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Curr Biol. 1997 Jan 1;7(1):24-30.

Regulation of endothelial cell adhesion by profilin.

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  • 1Department of Neurosciences, Case Western Reserve University School of Medicine, 10900 Euclid Ave., Cleveland, Ohio 44106-4975, USA.



Although profilin is believed to be an essential regulator of the actin cytoskeleton in most cells, its precise role in mammalian cells remains unknown. We have used replication-incompetent adenovirus carrying the human profilin I cDNA as a means rapidly to increase the concentration of profilin in human aortic endothelial cells 12-31-fold above baseline--levels never before achieved in mammalian cells.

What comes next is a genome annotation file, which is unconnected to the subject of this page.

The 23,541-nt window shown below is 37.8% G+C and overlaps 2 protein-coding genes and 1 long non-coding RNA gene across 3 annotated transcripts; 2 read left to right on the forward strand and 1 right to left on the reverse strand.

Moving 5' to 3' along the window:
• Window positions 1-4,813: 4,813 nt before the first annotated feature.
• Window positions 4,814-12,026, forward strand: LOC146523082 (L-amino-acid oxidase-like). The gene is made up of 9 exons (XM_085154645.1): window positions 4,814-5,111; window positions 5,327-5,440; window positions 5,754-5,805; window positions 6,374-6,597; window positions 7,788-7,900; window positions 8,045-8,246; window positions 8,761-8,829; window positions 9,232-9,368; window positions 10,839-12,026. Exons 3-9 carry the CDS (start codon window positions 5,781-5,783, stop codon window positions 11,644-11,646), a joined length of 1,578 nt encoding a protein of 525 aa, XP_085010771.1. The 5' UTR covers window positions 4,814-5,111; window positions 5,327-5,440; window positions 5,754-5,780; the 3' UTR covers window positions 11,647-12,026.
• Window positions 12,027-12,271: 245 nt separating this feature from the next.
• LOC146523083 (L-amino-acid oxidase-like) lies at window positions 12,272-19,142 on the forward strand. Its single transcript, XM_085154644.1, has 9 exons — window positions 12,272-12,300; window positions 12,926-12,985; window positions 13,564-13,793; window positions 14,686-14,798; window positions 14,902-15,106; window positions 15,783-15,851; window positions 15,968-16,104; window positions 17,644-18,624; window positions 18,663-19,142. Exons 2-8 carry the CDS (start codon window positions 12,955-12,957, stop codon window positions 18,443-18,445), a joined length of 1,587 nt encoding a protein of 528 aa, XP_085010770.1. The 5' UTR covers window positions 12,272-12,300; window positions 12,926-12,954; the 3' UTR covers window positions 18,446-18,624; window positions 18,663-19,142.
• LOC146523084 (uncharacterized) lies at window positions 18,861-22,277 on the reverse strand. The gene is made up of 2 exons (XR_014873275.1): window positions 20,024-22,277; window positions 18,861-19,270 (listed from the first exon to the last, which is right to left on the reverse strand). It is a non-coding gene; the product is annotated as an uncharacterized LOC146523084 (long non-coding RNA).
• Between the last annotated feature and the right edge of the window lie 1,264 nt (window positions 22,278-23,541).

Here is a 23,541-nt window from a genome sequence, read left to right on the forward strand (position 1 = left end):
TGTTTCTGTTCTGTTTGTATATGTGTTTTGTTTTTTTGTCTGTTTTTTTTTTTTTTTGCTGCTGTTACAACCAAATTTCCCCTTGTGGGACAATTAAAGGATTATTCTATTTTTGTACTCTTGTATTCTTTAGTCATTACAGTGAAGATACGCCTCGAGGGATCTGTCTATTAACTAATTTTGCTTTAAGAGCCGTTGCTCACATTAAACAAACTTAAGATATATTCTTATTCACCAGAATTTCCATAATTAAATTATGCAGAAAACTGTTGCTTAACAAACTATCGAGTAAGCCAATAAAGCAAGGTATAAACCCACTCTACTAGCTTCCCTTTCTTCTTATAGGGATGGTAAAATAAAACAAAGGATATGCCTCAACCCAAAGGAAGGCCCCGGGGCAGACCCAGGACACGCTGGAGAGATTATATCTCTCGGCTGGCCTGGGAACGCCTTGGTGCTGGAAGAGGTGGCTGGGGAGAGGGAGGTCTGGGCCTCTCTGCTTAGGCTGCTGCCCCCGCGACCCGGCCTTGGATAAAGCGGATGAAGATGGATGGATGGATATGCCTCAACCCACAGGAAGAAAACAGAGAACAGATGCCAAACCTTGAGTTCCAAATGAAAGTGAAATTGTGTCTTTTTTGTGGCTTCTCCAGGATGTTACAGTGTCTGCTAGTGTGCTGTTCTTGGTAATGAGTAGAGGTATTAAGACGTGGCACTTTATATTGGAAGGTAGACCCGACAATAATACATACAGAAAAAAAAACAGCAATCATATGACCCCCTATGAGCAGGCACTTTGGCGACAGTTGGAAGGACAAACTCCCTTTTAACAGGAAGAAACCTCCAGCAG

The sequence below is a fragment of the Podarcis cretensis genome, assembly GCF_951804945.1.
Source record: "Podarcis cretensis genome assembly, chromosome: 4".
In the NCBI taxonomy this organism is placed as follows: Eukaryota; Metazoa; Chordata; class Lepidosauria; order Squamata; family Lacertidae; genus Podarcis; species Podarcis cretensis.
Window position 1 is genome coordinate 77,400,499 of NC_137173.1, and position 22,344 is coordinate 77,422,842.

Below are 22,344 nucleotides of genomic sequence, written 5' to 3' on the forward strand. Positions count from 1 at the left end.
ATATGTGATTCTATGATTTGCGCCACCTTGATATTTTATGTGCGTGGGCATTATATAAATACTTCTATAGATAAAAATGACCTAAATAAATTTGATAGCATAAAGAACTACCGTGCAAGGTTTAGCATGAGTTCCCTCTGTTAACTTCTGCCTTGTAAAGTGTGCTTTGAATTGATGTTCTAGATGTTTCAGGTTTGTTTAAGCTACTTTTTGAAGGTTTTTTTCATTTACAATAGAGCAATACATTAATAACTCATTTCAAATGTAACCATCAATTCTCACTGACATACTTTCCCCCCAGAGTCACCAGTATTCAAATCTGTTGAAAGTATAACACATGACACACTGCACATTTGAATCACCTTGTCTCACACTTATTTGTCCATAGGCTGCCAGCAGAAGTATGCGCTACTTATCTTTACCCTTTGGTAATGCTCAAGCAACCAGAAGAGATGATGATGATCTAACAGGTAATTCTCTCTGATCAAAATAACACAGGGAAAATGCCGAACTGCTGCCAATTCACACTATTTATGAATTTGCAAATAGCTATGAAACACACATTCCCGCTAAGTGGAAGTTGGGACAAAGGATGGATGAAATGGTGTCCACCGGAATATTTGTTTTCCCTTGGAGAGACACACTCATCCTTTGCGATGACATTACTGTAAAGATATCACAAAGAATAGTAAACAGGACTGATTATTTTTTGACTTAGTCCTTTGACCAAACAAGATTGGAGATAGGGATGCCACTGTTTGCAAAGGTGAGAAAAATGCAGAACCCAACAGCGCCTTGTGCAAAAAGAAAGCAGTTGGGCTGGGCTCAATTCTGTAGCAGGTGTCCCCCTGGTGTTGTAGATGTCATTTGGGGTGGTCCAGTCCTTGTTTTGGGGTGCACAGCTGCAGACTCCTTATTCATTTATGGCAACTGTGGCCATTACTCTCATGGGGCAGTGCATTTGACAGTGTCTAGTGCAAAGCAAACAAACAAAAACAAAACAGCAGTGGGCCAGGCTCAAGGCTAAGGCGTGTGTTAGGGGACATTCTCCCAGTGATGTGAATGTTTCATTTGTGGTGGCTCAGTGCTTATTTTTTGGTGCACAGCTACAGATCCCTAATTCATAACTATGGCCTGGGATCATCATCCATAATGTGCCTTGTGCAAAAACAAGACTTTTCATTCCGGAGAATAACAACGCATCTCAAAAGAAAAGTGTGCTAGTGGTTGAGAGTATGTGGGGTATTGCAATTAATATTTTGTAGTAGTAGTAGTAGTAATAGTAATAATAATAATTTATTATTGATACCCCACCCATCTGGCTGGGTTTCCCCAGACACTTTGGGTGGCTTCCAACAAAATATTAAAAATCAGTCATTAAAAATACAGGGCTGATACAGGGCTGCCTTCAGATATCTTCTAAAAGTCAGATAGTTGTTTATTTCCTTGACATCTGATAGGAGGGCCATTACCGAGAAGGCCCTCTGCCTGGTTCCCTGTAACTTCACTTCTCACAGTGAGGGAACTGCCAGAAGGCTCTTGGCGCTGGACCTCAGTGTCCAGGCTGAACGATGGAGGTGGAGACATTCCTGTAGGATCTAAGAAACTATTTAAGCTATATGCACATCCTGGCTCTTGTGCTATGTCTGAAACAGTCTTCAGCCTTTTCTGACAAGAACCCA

The concentration of filamentous actin was not detectably affected by profilin overexpression. Actin stress fibers were, however, absent from areas of high profilin content in overexpressing cells, and the bulk of filaments was located at the periphery of the cells. We observed a gradient in the distribution of overexpressed profilin in migrating endothelial cells, with most profilin molecules concentrated near the advancing edge where focal contacts are being formed and focal adhesion proteins are located. Profilin overexpression resulted in increased recruitment of fibronectin receptors to the plasma membrane. Adhesion of endothelial cells to fibronectin was markedly and selectively increased by profilin overexpression.


We conclude that an important role for profilin in mammalian cells may be its contribution to the formation of focal contacts, particularly those involving the fibronectin receptor.

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